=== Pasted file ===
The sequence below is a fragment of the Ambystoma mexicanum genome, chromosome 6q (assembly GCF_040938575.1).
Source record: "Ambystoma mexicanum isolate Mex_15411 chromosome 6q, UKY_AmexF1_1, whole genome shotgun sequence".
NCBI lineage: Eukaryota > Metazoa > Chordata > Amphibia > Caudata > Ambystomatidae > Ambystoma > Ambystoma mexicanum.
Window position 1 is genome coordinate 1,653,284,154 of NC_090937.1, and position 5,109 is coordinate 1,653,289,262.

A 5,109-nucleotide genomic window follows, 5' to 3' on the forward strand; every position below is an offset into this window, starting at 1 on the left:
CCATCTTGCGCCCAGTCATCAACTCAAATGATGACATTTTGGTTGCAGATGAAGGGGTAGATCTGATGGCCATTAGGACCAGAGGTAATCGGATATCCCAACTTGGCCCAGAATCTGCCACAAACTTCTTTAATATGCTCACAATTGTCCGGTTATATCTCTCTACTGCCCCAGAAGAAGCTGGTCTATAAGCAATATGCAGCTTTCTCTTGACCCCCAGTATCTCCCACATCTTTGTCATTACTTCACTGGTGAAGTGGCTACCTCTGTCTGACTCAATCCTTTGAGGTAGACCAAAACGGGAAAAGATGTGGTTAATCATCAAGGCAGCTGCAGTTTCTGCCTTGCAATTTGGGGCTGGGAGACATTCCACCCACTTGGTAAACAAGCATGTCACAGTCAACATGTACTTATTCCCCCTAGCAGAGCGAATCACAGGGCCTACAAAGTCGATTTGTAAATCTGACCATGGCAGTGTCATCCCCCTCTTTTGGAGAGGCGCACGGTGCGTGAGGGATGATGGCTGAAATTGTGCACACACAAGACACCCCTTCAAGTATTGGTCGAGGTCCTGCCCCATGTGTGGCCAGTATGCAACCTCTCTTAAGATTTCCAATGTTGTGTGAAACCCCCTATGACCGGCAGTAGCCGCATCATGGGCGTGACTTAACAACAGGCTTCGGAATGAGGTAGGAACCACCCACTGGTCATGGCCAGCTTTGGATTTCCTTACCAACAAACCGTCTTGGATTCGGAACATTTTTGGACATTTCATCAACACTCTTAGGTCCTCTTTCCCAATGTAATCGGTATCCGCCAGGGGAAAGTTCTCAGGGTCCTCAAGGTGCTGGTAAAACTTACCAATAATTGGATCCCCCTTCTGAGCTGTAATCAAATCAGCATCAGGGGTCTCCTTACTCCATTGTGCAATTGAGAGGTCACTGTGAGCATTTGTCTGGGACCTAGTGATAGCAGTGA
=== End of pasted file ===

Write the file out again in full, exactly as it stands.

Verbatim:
The sequence below is a fragment of the Ambystoma mexicanum genome, chromosome 6q (assembly GCF_040938575.1).
Source record: "Ambystoma mexicanum isolate Mex_15411 chromosome 6q, UKY_AmexF1_1, whole genome shotgun sequence".
NCBI lineage: Eukaryota > Metazoa > Chordata > Amphibia > Caudata > Ambystomatidae > Ambystoma > Ambystoma mexicanum.
Window position 1 is genome coordinate 1,653,284,154 of NC_090937.1, and position 5,109 is coordinate 1,653,289,262.

A 5,109-nucleotide genomic window follows, 5' to 3' on the forward strand; every position below is an offset into this window, starting at 1 on the left:
CCATCTTGCGCCCAGTCATCAACTCAAATGATGACATTTTGGTTGCAGATGAAGGGGTAGATCTGATGGCCATTAGGACCAGAGGTAATCGGATATCCCAACTTGGCCCAGAATCTGCCACAAACTTCTTTAATATGCTCACAATTGTCCGGTTATATCTCTCTACTGCCCCAGAAGAAGCTGGTCTATAAGCAATATGCAGCTTTCTCTTGACCCCCAGTATCTCCCACATCTTTGTCATTACTTCACTGGTGAAGTGGCTACCTCTGTCTGACTCAATCCTTTGAGGTAGACCAAAACGGGAAAAGATGTGGTTAATCATCAAGGCAGCTGCAGTTTCTGCCTTGCAATTTGGGGCTGGGAGACATTCCACCCACTTGGTAAACAAGCATGTCACAGTCAACATGTACTTATTCCCCCTAGCAGAGCGAATCACAGGGCCTACAAAGTCGATTTGTAAATCTGACCATGGCAGTGTCATCCCCCTCTTTTGGAGAGGCGCACGGTGCGTGAGGGATGATGGCTGAAATTGTGCACACACAAGACACCCCTTCAAGTATTGGTCGAGGTCCTGCCCCATGTGTGGCCAGTATGCAACCTCTCTTAAGATTTCCAATGTTGTGTGAAACCCCCTATGACCGGCAGTAGCCGCATCATGGGCGTGACTTAACAACAGGCTTCGGAATGAGGTAGGAACCACCCACTGGTCATGGCCAGCTTTGGATTTCCTTACCAACAAACCGTCTTGGATTCGGAACATTTTTGGACATTTCATCAACACTCTTAGGTCCTCTTTCCCAATGTAATCGGTATCCGCCAGGGGAAAGTTCTCAGGGTCCTCAAGGTGCTGGTAAAACTTACCAATAATTGGATCCCCCTTCTGAGCTGTAATCAAATCAGCATCAGGGGTCTCCTTACTCCATTGTGCAATTGAGAGGTCACTGTGAGCATTTGTCTGGGACCTAGTGATAGCAGTGA